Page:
A new odor of mendacity oozed from the White House last week when President Bush held a reception for the 21 families who have adopted or given up for adoption frozen embryos.
“Rather than discard these embryos created during in vitro fertilization, or turn them over for research that destroys them, these families have chosen a life-affirming alternative. Twenty-one children here today found a chance for life with loving parents,” said Bush.<?xml:namespace prefix = o ns = “urn:schemas-microsoft-com:office:office” />
Thanking Nightlight Christian Adoptions for their work, Bush said, “Nightlight’s embryo adoption program has now matched over 200 biological parents with about 140 adoptive families, resulting in the birth of 81 children so far, with many more on the way.”
Bush’s statement about embryonic adoption accompanied the House’s passage of stem-cell legislation that would expand federal funding for research using discarded embryos at fertility clinics, a bill that the president promised to veto.
The bill “would take us across a critical line by creating new incentives for the ongoing destruction of emerging human life,” said Bush. “There is no such thing as a spare embryo. Every embryo is unique and genetically complete, like every other human being.”
The president can make a moral argument about the potential of embryos without resorting to exaggerated claims that the adoption of embryos represents a viable “alternative.”
The 81 children, born through the embryonic adoption services of the Nightlight Christian Adoptions, is a far cry from the 400,000 frozen embryos stored at in vitro fertilization clinics.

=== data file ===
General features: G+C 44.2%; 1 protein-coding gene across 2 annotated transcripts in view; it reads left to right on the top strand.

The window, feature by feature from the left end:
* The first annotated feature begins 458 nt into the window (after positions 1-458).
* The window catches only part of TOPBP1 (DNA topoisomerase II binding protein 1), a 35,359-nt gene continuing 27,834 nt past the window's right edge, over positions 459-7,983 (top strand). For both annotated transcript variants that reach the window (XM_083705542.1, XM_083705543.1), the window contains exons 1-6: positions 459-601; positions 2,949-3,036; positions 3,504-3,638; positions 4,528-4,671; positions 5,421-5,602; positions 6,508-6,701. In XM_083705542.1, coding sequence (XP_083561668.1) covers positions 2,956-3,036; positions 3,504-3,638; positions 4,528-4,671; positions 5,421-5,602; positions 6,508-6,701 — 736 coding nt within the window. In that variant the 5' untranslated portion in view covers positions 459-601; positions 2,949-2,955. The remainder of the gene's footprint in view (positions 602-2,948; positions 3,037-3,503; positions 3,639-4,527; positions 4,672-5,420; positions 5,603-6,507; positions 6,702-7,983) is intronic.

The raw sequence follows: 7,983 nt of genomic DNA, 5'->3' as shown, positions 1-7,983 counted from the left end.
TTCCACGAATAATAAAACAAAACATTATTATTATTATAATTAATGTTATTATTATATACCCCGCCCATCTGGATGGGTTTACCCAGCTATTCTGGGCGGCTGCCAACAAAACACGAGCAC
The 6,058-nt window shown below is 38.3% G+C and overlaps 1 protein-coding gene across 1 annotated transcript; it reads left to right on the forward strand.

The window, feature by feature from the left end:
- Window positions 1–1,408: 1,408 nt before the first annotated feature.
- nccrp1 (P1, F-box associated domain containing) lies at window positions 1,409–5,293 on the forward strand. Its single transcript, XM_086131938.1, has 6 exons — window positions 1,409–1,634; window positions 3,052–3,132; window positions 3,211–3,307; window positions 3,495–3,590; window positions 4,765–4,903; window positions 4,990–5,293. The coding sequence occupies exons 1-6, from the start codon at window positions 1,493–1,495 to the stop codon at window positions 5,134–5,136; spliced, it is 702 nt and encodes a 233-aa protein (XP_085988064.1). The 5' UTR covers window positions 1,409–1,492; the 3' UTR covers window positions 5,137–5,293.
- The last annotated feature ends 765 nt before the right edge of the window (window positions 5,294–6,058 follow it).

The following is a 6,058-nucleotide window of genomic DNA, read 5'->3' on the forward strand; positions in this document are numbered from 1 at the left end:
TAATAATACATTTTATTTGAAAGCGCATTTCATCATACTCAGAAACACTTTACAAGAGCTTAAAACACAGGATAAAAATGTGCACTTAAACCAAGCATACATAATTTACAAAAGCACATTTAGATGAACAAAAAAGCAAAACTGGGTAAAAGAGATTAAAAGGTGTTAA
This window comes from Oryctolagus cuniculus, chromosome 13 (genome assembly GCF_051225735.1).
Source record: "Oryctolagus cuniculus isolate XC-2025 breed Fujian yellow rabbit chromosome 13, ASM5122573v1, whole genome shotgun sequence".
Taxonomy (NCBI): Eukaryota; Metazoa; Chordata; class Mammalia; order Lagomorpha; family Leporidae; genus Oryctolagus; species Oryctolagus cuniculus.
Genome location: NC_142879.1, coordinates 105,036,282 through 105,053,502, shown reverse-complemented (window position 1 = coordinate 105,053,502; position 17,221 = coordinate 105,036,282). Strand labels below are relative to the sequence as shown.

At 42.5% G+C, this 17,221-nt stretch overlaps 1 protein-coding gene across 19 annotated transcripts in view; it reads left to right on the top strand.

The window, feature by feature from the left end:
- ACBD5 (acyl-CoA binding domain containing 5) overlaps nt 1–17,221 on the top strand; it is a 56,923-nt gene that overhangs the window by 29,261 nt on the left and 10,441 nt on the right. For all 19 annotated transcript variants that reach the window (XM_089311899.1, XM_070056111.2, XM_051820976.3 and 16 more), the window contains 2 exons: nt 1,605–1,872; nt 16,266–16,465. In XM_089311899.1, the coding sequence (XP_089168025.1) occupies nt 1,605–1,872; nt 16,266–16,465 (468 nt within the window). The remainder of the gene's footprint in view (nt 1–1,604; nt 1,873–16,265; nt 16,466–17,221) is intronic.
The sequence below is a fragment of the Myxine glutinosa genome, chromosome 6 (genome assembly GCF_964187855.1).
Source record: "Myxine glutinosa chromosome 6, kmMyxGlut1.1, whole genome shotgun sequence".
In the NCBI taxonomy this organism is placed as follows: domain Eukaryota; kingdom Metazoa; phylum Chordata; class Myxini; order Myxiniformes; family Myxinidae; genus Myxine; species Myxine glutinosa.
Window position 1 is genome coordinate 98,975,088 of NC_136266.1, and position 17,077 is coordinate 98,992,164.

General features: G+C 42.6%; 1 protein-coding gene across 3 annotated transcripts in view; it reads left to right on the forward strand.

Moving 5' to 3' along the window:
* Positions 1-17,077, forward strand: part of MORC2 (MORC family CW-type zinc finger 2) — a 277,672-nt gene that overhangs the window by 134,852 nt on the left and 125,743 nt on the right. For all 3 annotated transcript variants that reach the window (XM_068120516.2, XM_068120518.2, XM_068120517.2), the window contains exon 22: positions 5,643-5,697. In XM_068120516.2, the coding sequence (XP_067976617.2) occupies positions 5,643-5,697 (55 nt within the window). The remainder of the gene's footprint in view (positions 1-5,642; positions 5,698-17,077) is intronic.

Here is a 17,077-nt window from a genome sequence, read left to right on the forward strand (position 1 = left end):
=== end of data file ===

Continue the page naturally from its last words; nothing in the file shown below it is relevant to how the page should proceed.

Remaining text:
Embryonic adoption is clearly not a viable alternative. To say so is a sleight of hand that steers the debate away from a serious moral discussion about what should be done with frozen embryos that are never used and most often discarded.
Which is the higher moral value—discarding human embryos or using the embryos in medical research that might improve and extend the life of someone suffering from an incurable disease?
Moreover, out of the 140 adoptive parents at Nightlight, what happen to the embryos implanted in the 59 women who have not given birth? Were these embryos destroyed through the process of in vitro fertilization? Does that cross the moral line about which Bush expressed concern?
Of the 81 live births, how many embryos were implanted and lost in order to ensure the successful birth of an adoptive embryo?
If in vitro fertilization results in unused and then discarded embryos, why doesn’t Bush advocate a ban on in vitro fertilization, which clearly sets up the approach to the moral line that Bush opposes?
Do biological parents commit murder when they refuse to let their leftover embryos from in vitro fertilization be implanted in strangers but rather allow their embryos to be destroyed?
What is the moral difference between the sacrifice of multiple embryos to ensure successful embryonic adoption of a few and the use of discarded embryos for medical research?
Tough moral discernment demands more than false solutions and photo opportunities.
Robert Parham is executive director of the <?xml:namespace prefix = st1 ns = “urn:schemas-microsoft-com:office:smarttags” />BaptistCenter for Ethics.